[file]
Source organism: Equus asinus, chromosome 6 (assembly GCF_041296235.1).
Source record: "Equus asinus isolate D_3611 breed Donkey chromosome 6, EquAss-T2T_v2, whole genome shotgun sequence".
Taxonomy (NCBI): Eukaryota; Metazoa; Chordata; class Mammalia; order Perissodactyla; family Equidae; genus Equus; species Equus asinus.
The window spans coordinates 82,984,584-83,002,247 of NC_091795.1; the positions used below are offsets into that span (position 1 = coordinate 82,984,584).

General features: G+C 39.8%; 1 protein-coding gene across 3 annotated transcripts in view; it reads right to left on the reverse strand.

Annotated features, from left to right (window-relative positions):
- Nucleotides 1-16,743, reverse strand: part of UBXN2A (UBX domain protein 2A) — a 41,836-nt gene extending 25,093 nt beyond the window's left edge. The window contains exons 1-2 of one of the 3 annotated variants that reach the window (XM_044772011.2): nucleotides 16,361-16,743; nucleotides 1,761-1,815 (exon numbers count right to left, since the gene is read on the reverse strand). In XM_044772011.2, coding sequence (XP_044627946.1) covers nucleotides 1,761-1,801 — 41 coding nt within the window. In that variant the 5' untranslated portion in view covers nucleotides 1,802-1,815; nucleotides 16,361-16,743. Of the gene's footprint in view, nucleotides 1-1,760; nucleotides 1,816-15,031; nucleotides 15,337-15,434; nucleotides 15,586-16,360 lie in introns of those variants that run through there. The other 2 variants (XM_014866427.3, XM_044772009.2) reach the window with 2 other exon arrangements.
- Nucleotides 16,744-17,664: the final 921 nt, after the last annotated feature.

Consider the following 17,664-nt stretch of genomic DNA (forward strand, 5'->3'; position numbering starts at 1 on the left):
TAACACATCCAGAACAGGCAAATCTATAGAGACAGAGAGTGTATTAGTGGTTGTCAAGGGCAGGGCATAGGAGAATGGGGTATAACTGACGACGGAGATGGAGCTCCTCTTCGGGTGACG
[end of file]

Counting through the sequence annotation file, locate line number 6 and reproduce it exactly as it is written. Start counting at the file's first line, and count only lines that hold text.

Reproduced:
Annotated features, from left to right (window-relative positions):